Posts tagged with Deer

In unusual call, sheriff’s office helps rescue deer trapped in basement

No one knows how the deer got into the basement of a home under construction in rural Douglas County, but everyone agreed it needed out — and it was going to need help.

The Douglas County Sheriff’s Office was called in to help with the unusual situation Saturday, and shared the incident on its Facebook page this morning, along with a few photos.

“On Saturday, we were dispatched to help a deer who was stuck in a precarious situation,” the post said. “Somehow, the deer had gotten into the basement of a house under construction. Because all that had been constructed were the walls of the basement, the deer was unable to get out on its own.”

Douglas County Sheriff’s Deputy Tim Griffith, left, helps corral and lasso a deer trapped in the basement of a house under construction, Saturday, May 5, 2018.

Douglas County Sheriff’s Deputy Tim Griffith, left, helps corral and lasso a deer trapped in the basement of a house under construction, Saturday, May 5, 2018.

Sheriff’s Deputy Tim Griffith and two county residents were able to corral and lasso the deer, the sheriff’s office said. They tied its legs just long enough for it to be lifted out of the basement and turned over to a wildlife officer.

“The deer was then released without injury, but hopefully a little wiser about houses under construction,” the sheriff's office said in its post.

Sgt. Kristen Channel said the deer rescue happened in the 100 block of East 650 Road. I asked what's the best thing for people to do if they have a wildlife problem like an injured or trapped animal, and she said the sheriff's office recommends not handling it yourself — but not necessarily calling law enforcement for every situation, either.

"Because they are wild animals, they can can be unpredictable and potentially dangerous," Channel said. "We don't want to see any person or animal get hurt. We recommend citizens contact either a professional animal control service or contact dispatch for a Wildlife and Parks officer or other law enforcement officer depending on the situation."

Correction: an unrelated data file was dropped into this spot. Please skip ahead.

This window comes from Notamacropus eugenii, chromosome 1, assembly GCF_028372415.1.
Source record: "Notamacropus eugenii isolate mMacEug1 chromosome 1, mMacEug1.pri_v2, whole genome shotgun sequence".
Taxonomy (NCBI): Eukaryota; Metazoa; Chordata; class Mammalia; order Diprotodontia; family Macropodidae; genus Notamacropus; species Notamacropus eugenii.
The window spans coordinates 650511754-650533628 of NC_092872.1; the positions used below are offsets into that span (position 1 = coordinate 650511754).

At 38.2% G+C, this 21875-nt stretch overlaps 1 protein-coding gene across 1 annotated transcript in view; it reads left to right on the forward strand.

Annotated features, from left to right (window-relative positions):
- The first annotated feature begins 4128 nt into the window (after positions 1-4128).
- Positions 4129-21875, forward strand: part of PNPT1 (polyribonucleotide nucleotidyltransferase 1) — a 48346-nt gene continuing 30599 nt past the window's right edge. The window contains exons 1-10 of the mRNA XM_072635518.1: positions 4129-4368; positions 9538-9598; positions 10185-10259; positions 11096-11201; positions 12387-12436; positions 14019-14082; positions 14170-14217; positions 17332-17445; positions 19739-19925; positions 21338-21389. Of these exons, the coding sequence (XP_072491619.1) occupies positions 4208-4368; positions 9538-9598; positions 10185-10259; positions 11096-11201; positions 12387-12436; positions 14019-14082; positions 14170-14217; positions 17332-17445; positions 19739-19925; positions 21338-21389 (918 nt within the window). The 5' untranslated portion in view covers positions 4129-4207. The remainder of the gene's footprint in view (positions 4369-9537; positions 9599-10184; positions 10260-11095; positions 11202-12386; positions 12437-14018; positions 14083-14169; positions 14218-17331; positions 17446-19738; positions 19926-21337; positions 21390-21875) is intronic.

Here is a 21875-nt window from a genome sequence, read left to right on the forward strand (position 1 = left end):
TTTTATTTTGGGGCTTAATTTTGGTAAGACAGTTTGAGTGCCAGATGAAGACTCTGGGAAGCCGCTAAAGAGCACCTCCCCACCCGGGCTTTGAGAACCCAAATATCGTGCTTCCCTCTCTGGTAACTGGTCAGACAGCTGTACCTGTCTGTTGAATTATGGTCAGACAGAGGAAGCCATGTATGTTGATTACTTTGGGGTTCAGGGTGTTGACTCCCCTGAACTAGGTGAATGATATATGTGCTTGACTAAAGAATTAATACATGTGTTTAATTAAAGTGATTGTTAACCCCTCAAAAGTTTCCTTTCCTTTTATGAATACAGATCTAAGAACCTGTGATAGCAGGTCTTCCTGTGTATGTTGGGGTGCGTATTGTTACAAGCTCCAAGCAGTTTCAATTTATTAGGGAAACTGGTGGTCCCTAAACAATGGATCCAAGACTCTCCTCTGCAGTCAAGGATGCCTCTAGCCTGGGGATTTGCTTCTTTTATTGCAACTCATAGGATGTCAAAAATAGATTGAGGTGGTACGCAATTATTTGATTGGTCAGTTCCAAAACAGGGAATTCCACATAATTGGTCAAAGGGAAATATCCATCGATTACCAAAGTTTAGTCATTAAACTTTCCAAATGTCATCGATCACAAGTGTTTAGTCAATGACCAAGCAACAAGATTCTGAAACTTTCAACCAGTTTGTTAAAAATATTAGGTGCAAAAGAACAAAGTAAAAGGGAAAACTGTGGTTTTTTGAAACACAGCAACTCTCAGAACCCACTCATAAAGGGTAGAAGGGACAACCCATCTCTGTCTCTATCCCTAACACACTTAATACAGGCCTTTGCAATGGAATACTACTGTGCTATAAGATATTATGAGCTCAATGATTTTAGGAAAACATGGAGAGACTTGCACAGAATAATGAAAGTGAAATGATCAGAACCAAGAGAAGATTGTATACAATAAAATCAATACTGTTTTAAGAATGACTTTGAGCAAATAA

— I’m the Journal-World’s public safety reporter. Reach me by email at sshepherd@ljworld.com or by phone at 785-832-7187. I’m also on Twitter, @saramarieshep.

Reply 1 comment from Ken Lassman

Drivers, be aware of deer: Mating season means more animals in roadways

I’ve seen quite a few deer on my drive into work lately on the Kansas Turnpike — one on the back of a trailer, a couple in the median about a car-length from each other, and one right in the middle of my lane (well, part of one).

Luckily I wasn’t the driver who turned any of those deer into roadkill, but unfortunately someone else out there did. It’s that time of year, authorities say, when deer are most likely to be out on the road.

Kansas typically sees the highest number of deer-vehicle crashes in mid-November, when the “rut” — or mating season — peaks, according to the Kansas Highway Patrol. Also in the fall, deer are increasingly active seeking new food sources and shelter, as their habitat transforms with crops being harvested and leaves falling from trees and shrubs.

A deer crosses a road north of Lawrence during the morning of Sunday, Oct. 12, 2014.

A deer crosses a road north of Lawrence during the morning of Sunday, Oct. 12, 2014. by Richard Gwin

Some numbers:

• The Douglas County Sheriff’s Office has been handling on average four or five deer-related crashes a day in the past couple weeks, the office said in a Facebook post this week.

• 10,235, or 16 percent, of all 62,150 vehicle crashes reported in Kansas in 2016 were deer-related, according to Kansas Department of Transportation figures shared by the highway patrol. In those crashes, seven people were killed.

• Douglas County had 262 deer-related crashes in 2016, in which 14 people were injured, according to the highway patrol.

And some safety tips for drivers, from the Turnpike and other authorities:

• Be especially cautious from sunset to midnight and shortly before and after sunrise. This is when deer are most active.

• If you see one deer, watch for others. They seldom run alone.

• At night, use high beams when there’s no oncoming traffic.

• To frighten deer away, slow down and blow your horn with one long blast.

• Avoid exaggerated maneuvers to avoid a deer in the road. “If you are unfortunate enough to have a deer enter the highway in front of your car, it is best to hit the animal and not swerve to avoid it,” highway patrol Lt. Adam Winters said, in the news release. “Often we find more serious crashes occur when you swerve to miss the deer, potentially losing control of your vehicle, leaving the road or veering into oncoming traffic.”

• If you do hit a deer, pull over on the shoulder or nearby parking lot, turn on your flashers and call law enforcement, the sheriff’s office suggests. Stay buckled up, but if you must wait outside your car stand as far away from the road as possible. Leave the deer alone, law enforcement will handle it.

A deer alert factsheet from the Kansas Turnpike Authority.

A deer alert factsheet from the Kansas Turnpike Authority.

— I’m the Journal-World’s public safety reporter. Reach me by email at sshepherd@ljworld.com or by phone at 785-832-7187. I’m also on Twitter, @saramarieshep.

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